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Denver, Colorado - A victim of sex trafficking has come forward to reveal that police are many times instrumental in sex trafficking operations.

Jessa Dillow-Crisp recently testified at the Colorado State Capitol, during Human Trafficking Awareness and Advocacy Day, about the horrible experiences that she had in her past.

"I was a little girl and was sexually abused by family members. I had to pose for pornographers and was sold to countless men on a daily basis," she said.

To make matters even more hopeless for the woman, she was unable to report the abuse or go to the police because there were a number of police officers who were actually involved in the kidnapping and abuse.

"There was gang raping, the police officer who handcuffed me and raped me, told me I would be put in jail if I opened my voice," she said.

"I had somebody very close to me tortured and she eventually died in front of my eyes. This stuff happens and I'm here to tell you the reality of its existence," she added.

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Now that the victim has gone public with her story, there are a number of state and federal law enforcement agencies involved with her case. They have confirmed the woman's version of events through their own research. The agencies have also reported a number of arrests, and a number of victims recovered in the state of Colorado alone.

"The Innocence Lost Task Force recovered 18 children in a one week period, who were being exploited through prostitution. In the hands of their abusers, they're subjected to numerous assaults, illicit drugs and continued abuse, including sex trafficking," Thomas Ravenelle of the FBI said.

"It's not an issue we can arrest and prosecute our way out of. It's only through a multi-disciplined approach involving investigations, prosecution, victim advocacy, treatment and professional care, parents and communities as a whole where we can make a difference," he added.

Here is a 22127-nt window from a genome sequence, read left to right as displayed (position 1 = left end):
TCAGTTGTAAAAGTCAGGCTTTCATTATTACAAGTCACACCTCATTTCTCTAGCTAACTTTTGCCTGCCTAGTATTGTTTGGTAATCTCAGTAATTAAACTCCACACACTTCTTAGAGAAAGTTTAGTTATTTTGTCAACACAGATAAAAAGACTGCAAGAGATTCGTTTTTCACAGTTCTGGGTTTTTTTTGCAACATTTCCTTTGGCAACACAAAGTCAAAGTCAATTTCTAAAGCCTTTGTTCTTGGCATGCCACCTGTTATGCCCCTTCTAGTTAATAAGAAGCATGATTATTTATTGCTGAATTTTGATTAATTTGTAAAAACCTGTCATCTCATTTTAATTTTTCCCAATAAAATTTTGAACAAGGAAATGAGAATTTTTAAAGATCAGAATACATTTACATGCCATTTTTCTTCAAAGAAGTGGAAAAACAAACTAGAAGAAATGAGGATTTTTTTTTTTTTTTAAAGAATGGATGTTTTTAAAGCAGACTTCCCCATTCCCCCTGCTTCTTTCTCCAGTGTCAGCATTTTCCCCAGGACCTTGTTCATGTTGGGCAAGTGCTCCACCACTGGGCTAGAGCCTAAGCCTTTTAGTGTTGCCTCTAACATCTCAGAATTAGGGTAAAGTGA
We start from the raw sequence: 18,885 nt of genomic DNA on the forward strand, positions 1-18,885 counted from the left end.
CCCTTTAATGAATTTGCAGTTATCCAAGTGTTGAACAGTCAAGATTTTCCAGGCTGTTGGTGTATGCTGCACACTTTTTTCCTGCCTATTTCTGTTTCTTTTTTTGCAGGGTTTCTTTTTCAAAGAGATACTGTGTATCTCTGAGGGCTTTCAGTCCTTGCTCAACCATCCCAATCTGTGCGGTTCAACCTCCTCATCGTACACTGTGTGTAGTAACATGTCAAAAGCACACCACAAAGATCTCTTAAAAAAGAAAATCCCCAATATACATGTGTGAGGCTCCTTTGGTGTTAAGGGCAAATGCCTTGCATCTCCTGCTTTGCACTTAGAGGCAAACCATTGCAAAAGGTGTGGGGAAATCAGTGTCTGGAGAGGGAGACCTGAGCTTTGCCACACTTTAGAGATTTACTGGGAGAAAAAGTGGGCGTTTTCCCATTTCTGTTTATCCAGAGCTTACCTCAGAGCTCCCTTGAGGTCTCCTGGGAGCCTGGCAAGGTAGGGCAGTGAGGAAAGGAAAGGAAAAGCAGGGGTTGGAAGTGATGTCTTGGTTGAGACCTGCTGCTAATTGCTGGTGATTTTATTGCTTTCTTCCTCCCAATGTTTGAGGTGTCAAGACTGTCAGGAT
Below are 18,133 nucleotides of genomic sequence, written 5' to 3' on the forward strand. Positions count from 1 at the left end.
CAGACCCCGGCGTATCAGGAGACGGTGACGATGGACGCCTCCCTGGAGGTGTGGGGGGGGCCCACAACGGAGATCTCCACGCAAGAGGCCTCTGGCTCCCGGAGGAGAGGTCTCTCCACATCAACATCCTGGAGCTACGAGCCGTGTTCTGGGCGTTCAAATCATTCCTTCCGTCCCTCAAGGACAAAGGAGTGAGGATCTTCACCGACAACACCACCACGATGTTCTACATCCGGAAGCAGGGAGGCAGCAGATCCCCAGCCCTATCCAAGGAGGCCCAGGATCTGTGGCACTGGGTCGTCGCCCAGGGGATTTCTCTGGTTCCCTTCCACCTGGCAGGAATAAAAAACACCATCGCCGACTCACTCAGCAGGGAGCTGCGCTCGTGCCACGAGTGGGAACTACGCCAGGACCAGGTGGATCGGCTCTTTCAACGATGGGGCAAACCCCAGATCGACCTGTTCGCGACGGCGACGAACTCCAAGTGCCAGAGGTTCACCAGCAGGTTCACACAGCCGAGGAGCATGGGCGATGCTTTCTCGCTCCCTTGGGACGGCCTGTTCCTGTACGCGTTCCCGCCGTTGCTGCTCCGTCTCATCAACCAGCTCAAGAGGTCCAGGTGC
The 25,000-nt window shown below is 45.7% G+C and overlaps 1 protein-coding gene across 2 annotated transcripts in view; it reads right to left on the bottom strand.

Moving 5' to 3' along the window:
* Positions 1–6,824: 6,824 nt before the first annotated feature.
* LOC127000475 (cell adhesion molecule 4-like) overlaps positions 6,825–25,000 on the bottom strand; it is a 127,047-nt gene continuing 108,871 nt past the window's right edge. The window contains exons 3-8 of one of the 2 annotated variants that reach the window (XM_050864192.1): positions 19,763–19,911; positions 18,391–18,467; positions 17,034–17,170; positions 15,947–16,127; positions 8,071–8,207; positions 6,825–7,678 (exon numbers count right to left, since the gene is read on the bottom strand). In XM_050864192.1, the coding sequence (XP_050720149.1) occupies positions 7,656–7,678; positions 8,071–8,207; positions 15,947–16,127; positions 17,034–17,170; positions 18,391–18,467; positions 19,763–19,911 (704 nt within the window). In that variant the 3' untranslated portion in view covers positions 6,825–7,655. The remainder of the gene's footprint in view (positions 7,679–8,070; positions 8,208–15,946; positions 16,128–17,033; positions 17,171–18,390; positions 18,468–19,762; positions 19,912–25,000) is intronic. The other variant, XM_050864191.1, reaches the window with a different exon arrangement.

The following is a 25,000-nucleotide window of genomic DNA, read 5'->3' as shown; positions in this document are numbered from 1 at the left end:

This is certainly no isolated incident, we sadly report on these types of crimes on a fairly regular basis. We have witnessed a massive raid in which over 50 police officers were arrested for accessing child pornography. In a study conducted last year, it was revealed that sexual misconduct is the second highest of all complaints nationwide against police officers, representing 9.3 percent in 2010.

It is actually surprisingly common for police to be involved in these types of activities. This is not because all police officers fit the same psychological model, but because there is an incentive that is created through the institution that encourages this type of behavior. A position that provides above the law privileges and legal protection will undoubtedly attract people who want to violate the law.

John Vibes is an author, researcher and investigative journalist who takes a special interest in the counter culture and the drug war. In addition to his writing and activist work he organizes a number of large events including the Free Your Mind Conference, which features top caliber speakers and whistle-blowers from all over the world. You can contact him and stay connected to his work at his Facebook page. You can find his 65 chapter Book entitled “Alchemy of the Timeless Renaissance” at